In all previous eras, the internet was your permanent record. So people did one of two things. They either ignored the permanency and posted incriminating content that alienated friends and sent employers and insurers running for the hills. This week's poster child is Sorority Psycho Rebecca Martinson. Or, people understood the permanent nature of the web and therefore created a white-washed version of their digital life. I mean, is your Facebook page a true representation of your life? Mine sure isn't; notice there are no photos of my bald spot.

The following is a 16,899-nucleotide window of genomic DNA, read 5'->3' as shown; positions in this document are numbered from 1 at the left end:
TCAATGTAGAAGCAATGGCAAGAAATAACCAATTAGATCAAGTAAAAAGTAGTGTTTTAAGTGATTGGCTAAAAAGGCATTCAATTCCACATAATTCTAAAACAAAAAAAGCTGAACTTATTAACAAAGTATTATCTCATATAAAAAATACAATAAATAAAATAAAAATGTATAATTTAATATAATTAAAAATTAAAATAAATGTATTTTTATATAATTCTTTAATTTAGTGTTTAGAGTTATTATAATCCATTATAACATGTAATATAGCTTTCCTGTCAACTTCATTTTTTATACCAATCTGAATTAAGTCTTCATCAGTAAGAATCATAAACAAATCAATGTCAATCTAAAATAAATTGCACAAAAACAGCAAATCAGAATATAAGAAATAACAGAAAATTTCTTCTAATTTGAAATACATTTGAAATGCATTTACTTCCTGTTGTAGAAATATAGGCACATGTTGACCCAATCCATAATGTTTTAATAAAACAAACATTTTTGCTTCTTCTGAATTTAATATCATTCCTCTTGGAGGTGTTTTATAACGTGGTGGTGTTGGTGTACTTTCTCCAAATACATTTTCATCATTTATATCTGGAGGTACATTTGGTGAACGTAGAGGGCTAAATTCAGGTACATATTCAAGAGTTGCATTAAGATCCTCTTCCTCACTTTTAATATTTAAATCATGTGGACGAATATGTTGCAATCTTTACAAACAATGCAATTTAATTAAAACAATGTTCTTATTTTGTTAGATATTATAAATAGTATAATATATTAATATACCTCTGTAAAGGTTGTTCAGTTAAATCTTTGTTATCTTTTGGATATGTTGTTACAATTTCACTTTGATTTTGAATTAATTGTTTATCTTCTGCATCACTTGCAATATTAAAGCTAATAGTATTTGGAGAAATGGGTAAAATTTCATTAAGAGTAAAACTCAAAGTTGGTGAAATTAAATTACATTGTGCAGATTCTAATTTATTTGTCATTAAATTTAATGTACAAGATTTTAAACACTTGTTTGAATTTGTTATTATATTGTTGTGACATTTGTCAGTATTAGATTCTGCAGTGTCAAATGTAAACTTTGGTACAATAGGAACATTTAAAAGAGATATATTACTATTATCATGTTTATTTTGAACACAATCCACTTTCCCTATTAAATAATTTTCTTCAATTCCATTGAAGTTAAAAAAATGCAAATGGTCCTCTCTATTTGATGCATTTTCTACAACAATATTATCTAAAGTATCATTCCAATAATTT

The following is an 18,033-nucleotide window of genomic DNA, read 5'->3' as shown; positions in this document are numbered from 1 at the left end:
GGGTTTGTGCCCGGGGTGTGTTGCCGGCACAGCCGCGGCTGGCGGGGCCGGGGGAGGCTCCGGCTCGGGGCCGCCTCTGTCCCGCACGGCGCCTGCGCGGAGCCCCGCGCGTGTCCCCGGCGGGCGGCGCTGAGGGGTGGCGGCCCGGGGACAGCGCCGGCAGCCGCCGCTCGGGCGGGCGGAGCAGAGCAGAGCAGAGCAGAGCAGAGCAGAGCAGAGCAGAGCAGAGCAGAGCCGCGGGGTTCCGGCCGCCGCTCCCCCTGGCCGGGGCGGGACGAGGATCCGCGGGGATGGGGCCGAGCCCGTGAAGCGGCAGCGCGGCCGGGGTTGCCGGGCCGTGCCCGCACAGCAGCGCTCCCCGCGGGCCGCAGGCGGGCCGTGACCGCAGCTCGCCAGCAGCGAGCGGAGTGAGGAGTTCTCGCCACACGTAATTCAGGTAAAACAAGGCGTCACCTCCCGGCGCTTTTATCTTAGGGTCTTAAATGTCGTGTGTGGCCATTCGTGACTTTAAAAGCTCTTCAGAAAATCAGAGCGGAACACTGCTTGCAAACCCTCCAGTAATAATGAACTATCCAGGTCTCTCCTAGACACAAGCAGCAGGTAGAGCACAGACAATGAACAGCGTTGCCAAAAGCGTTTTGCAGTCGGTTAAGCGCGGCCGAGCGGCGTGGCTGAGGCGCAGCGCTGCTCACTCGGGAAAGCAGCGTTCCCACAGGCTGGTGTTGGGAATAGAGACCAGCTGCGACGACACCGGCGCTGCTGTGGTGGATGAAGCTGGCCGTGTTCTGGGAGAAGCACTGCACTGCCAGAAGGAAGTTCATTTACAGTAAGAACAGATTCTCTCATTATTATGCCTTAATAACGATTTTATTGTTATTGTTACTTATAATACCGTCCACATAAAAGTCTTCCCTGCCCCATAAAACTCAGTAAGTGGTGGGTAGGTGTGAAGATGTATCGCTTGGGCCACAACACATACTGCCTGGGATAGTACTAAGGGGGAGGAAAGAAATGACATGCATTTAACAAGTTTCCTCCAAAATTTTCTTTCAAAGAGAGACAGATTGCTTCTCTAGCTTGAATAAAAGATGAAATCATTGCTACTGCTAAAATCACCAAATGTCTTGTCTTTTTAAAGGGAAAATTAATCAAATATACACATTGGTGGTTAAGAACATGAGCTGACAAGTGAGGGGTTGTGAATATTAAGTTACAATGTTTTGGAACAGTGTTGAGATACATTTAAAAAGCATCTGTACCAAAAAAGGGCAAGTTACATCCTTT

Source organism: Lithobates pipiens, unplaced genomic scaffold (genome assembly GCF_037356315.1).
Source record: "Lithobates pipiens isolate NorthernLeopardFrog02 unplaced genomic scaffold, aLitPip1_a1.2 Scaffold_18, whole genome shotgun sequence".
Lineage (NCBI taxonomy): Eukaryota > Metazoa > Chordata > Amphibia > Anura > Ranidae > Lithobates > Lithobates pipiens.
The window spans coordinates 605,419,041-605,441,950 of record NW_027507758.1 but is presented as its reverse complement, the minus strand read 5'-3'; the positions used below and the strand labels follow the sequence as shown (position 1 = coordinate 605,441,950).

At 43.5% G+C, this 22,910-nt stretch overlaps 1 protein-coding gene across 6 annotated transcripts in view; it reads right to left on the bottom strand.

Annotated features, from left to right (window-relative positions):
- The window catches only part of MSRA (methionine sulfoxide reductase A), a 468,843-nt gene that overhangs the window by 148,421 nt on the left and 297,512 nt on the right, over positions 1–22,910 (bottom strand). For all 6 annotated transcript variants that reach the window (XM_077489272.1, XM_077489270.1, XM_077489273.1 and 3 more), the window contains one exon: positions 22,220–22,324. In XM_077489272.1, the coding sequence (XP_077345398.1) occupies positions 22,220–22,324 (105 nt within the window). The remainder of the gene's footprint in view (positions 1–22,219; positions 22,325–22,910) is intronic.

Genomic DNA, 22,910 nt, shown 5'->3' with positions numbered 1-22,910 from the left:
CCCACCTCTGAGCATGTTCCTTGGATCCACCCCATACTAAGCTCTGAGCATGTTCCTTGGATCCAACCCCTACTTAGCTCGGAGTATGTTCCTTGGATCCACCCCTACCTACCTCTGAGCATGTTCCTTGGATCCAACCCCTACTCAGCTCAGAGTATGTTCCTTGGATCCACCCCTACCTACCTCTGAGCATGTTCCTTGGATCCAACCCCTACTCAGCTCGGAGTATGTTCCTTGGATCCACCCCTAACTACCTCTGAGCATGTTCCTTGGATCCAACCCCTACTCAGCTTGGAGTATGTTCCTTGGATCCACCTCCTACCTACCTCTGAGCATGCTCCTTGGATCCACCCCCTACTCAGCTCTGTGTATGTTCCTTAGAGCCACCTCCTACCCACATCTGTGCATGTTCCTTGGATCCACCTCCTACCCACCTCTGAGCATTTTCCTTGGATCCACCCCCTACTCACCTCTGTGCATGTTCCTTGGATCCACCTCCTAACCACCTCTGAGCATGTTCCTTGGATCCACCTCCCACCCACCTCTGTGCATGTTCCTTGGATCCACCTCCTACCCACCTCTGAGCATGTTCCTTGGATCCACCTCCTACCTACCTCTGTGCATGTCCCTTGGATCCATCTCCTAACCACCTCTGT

Snapchat changed this. Snapchat is a perfect mechanism for ephemeral and real expressions of oneself. Take a silly photo, write a stupid caption and don't worry because it will be erased in seconds. People now have a safe space to express themselves freely over the web without harming their permanent record.
I'm convinced we are at the dawn of the Ephemeral Era because the scion of a previous era is in denial. On The Colbert Report, Eric Schmidt of Google concluded his interview with this phrase: "There is no delete button." Eric hopes not because his company's bread and butter is indexing all of the worlds content. But people want a delete button and Snapchat has given them that.